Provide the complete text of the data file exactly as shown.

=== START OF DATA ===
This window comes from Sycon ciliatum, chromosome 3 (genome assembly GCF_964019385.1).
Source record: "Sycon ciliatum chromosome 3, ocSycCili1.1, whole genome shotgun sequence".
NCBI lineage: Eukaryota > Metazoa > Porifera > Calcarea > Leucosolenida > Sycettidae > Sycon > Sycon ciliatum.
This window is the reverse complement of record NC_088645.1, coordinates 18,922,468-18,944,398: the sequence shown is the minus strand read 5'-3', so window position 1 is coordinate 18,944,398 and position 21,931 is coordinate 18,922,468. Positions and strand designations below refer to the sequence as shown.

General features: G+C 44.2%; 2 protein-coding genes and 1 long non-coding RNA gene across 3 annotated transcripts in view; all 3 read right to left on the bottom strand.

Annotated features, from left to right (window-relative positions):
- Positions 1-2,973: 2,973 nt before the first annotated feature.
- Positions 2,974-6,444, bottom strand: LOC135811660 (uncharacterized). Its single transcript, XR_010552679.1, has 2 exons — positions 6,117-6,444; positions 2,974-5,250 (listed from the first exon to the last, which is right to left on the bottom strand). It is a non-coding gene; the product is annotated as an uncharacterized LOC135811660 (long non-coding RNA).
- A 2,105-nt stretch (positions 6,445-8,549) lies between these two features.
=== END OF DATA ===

This window comes from Sycon ciliatum, chromosome 3 (genome assembly GCF_964019385.1).
Source record: "Sycon ciliatum chromosome 3, ocSycCili1.1, whole genome shotgun sequence".
NCBI lineage: Eukaryota > Metazoa > Porifera > Calcarea > Leucosolenida > Sycettidae > Sycon > Sycon ciliatum.
This window is the reverse complement of record NC_088645.1, coordinates 18,922,468-18,944,398: the sequence shown is the minus strand read 5'-3', so window position 1 is coordinate 18,944,398 and position 21,931 is coordinate 18,922,468. Positions and strand designations below refer to the sequence as shown.

General features: G+C 44.2%; 2 protein-coding genes and 1 long non-coding RNA gene across 3 annotated transcripts in view; all 3 read right to left on the bottom strand.

Annotated features, from left to right (window-relative positions):
- Positions 1-2,973: 2,973 nt before the first annotated feature.
- Positions 2,974-6,444, bottom strand: LOC135811660 (uncharacterized). Its single transcript, XR_010552679.1, has 2 exons — positions 6,117-6,444; positions 2,974-5,250 (listed from the first exon to the last, which is right to left on the bottom strand). It is a non-coding gene; the product is annotated as an uncharacterized LOC135811660 (long non-coding RNA).
- A 2,105-nt stretch (positions 6,445-8,549) lies between these two features.